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Visiting Your Congressperson
Research the member's voting record. Find out which constituencies and/or industries are important in the member's district. What committees and/or subcommittees does the member sit on? How do they relate to your issue? What power does the member have to give you what you want?
Assemble a Delegation:
A delegation lets the member of Congress know that the issue resonates with the community. A good delegation is between five and eight people. Large delegations should be avoided because you don't want to overwhelm your member of Congress. You will want to begin building a relationship with your congressional representative and her/his staff so that a trust is formed.
Request a Visit:
Visit requests should be submitted to the member's scheduler in letter form, usually via fax. The letter should identify the persons requesting the visit and the constituencies, if any, such people represent. The letter should also specify that you wish to discuss civil liberties in general and a Resolution of Inquiry specifically. Most likely you will have to follow up several times with the scheduler in order to set a visit. Frequently you will be offered a meeting with an aide. Don't be concerned or feel snubbed: often aides have a lot of influence in the area of policy they cover. Developing good relationships with them can be instrumental to having a long-term effect on policy.
Planning and Practice:
Discuss with the members of the delegation precisely what issues you wish to bring up. Keep in mind that most visits last only up to thirty minutes. Determine what, if any, questions you intend to ask and when you intend to ask them. Keep in mind that once a question is asked you cede control of the meeting to a member or aide, who may spend the rest of your thirty minutes talking about an unrelated issue. Sometimes, not always, it is best to leave questions for after you have spoken what you wished to convey.
Based on your research, determine which arguments you think will best sway the member to your position. Bring printed materials from credible sources, the briefer the better, to support each of your positions or to offer information the member is not likely to have. Always ask for something concrete, i.e. to co-sponsor a Resolution of Inquiry, or to promise to vote for it. It is often a good idea to go into the meeting with a back-up query; ask for something that the member would more readily agree to, especially if you think it is unlikely they will agree to your primary request.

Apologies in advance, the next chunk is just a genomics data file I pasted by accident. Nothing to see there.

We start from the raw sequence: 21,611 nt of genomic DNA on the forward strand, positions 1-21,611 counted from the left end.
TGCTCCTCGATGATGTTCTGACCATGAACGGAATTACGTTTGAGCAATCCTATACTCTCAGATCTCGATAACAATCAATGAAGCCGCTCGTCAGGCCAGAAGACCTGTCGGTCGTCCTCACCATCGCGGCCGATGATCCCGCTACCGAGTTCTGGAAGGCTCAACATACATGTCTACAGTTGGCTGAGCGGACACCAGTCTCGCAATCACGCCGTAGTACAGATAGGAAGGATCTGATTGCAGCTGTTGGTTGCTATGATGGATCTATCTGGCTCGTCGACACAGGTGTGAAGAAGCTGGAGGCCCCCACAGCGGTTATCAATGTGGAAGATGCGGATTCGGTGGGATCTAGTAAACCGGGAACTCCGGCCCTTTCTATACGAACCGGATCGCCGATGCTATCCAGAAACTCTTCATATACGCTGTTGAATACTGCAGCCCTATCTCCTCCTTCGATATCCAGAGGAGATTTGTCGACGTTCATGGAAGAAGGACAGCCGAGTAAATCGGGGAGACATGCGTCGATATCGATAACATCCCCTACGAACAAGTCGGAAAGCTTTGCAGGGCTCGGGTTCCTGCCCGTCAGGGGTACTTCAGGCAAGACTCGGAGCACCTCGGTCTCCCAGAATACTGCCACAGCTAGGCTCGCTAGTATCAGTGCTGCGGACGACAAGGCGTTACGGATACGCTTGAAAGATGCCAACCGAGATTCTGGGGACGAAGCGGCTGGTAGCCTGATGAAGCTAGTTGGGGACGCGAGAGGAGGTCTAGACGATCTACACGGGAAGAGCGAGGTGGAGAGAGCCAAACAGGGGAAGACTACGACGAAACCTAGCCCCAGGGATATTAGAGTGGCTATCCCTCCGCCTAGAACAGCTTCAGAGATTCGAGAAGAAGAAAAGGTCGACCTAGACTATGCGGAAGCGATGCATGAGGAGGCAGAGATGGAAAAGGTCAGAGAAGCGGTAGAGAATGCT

Decide beforehand who is going to say what in the meeting. Practice! It may seem obvious, but it is better to go in prepared. Take turns playing the member or aide and acting out various scenarios.
The Actual Visit:
Take notes. You will get valuable information regarding the member's position that should help you in future lobbying efforts. If the member or aide asks you for information you don't have, make a note of it and say that you will get back to them. Be sure to do it. Record any commitments made by the member or their aide. You may well have to remind them of these. If you meet with an aide in the district office, be sure to find out which aide is in charge of your issue in Washington, and indicate that you plan to follow up with that person.
After the meeting, find a place where you can relax with your delegation and compare notes on the meeting. This is important, as different people might have different interpretations of the member’s position. Agree as a group on who will do what follow up tasks, i.e. gathering information, writing the thank you letter, etc. It is customary to write a thank you letter to the person that you met with. One thank you letter per delegation is sufficient. This is a good opportunity to review commitments made, to provide promised information or other materials that support your position. Let us know how it went. Let your experience strengthen the overall effort. We can better coordinate our national lobbying effort when you share your experience with us.